Everyone knows a similar story to this, but here is how most people think of when we use the word Karma:
“I sat at a table of friends as one relayed her experience with road rage. She told how she absent-mindedly merged into traffic and almost hit an oncoming car. The driver of said car then lashed out with a tirade of abuse and obscenity. Once the traffic cleared the car sped past her, still yelling abuse. Funnily enough, a few minutes later my friend noticed the abusive driver pulled over by highway patrol.”
We like that ‘kind’ of karma. The idea that when people act like morons, they will get some justice.
Here is the thing though, Karma is by one definition, “the force created by a person's actions that some people believe causes good or bad things to happen to that person”
I think the story above is more about justice, not about bad or good actions. See, if it was karma that we want in this story, should the girl get pulled over? After all, OPP says distracted driving related deaths are poised to double those of impaired driving. So, wouldn't karma be that she gets the ticket? Especially if you were the driver in the car she almost hit! What would karma be for you then? Is his craziness justified? No. But we all wish people would be more considerate while driving. In fact, the number people that commute is now more than ever and so is their stress levels. Check out this article if you want to read about the stresses of commuting:
So is the mans anger ‘justified’? What is karma here? Does karma weigh which is the best for everyone and then decide to act? Does it give select justice? Are we all under this force? What happens when karma doesn't ‘act’?
The problem with karma or ‘what goes around, comes around” is it falls short of understanding people or being empathetic. It is situational at best. It is not something to live by or to trust in. It is random acts that we think is some force controlling everything and to be honest it doesn't always work.
The ‘golden rule’ is pretty simple, “Do to others whatever you would like them to do to you” (Matthew 7:12) and I think most people don’t even know that this comes from the bible. It is not karma, it is other-centeredness. It is putting yourself in someone else's shoes, evaluating your motives and asking yourself, “is how I am acting, is what I am saying, is what I am doing; things I would like done to me”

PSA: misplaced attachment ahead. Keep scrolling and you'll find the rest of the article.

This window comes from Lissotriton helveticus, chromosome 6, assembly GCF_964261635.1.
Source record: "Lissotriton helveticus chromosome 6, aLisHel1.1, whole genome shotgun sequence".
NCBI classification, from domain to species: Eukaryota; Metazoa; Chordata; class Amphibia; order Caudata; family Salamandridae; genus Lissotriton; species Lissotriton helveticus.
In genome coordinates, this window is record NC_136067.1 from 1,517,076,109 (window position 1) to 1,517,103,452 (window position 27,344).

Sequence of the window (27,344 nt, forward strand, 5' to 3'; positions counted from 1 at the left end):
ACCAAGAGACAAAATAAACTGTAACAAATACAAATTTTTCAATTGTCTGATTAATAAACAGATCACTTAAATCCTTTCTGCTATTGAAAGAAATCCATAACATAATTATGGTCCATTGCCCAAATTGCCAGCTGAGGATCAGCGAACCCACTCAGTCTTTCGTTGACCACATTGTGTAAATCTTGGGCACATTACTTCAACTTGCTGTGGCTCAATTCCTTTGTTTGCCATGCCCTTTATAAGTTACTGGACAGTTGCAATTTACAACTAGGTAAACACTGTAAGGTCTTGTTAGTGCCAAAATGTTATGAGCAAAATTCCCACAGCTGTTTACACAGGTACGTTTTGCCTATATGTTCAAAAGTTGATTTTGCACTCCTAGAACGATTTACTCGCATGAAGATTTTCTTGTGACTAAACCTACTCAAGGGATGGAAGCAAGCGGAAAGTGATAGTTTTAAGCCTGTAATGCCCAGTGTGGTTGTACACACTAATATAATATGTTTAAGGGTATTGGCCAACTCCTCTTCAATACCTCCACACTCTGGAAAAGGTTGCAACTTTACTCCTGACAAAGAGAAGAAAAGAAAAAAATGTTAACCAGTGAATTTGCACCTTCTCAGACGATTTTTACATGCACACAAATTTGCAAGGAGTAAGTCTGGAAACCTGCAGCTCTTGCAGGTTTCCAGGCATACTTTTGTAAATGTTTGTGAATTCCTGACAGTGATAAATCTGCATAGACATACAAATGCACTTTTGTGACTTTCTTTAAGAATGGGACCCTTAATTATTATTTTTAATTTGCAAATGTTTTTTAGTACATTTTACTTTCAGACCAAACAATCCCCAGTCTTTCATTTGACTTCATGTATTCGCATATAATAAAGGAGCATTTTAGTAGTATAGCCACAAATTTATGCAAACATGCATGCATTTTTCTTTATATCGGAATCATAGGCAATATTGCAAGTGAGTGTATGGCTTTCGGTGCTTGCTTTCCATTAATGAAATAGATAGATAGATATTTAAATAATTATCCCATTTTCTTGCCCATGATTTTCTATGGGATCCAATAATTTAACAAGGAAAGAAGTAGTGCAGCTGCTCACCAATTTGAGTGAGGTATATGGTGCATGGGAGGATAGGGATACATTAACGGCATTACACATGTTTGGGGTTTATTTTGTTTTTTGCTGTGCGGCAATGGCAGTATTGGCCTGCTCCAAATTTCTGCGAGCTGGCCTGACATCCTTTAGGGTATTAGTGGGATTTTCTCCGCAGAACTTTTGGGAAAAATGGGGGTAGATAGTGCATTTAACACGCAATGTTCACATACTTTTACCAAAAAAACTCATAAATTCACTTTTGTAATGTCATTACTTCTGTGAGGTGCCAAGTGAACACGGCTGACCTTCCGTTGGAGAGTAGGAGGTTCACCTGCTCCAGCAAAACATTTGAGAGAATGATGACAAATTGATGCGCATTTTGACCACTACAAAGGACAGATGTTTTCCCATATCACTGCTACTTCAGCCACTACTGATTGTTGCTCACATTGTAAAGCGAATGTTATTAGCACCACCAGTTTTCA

But in the moment, we often don’t think about others or how we liked being treated.
If you take a few minutes to look up an old interview with Bono, you will find one called ‘grace vs karma’. It is a good one! Here is a bit from it;
Interviewer: I think I am beginning to understand religion because I have started acting and thinking like a father. What do you make of that?
Bono: Yes, I think that's normal. It's a mind-blowing concept that the God who created the universe might be looking for company, a real relationship with people, but the thing that keeps me on my knees is the difference between Grace and Karma.
Interviewer: I haven't heard you talk about that.
Bono: I really believe we've moved out of the realm of Karma into one of Grace.
Interviewer: Well, that doesn't make it clearer for me.
Bono: You see, at the center of all religions is the idea of Karma. You know, what you put out comes back to you: an eye for an eye, a tooth for a tooth, or in physics—in physical laws—every action is met by an equal or an opposite one. It's clear to me that Karma is at the very heart of the universe. I'm absolutely sure of it. And yet, along comes this idea called Grace to upend all that "as you reap, so you will sow" stuff. Grace defies reason and logic. Love interrupts, if you like, the consequences of your actions, which in my case is very good news indeed, because I've done a lot of stupid stuff.
Interviewer: I'd be interested to hear that.
Bono: That's between me and God. But I'd be in big trouble if Karma was going to finally be my judge. I'd be in deep s$)@. It doesn't excuse my mistakes, but I'm holding out for Grace. I'm holding out that Jesus took my sins onto the Cross, because I know who I am, and I hope I don't have to depend on my own religiosity.
Interviewer: The Son of God who takes away the sins of the world. I wish I could believe in that.
Bono: But I love the idea of the Sacrificial Lamb. I love the idea that God says: Look, you cretins, there are certain results to the way we are, to selfishness, and there's a mortality as part of your very sinful nature, and, let's face it, you're not living a very good life, are you? There are consequences to actions. The point of the death of Christ is that Christ took on the sins of the world, so that what we put out did not come back to us, and that our sinful nature does not reap the obvious death. That's the point. It should keep us humbled… . It's not our own good works that get us through the gates of heaven.
What is grace for you? or would you rather karma?
the story continues…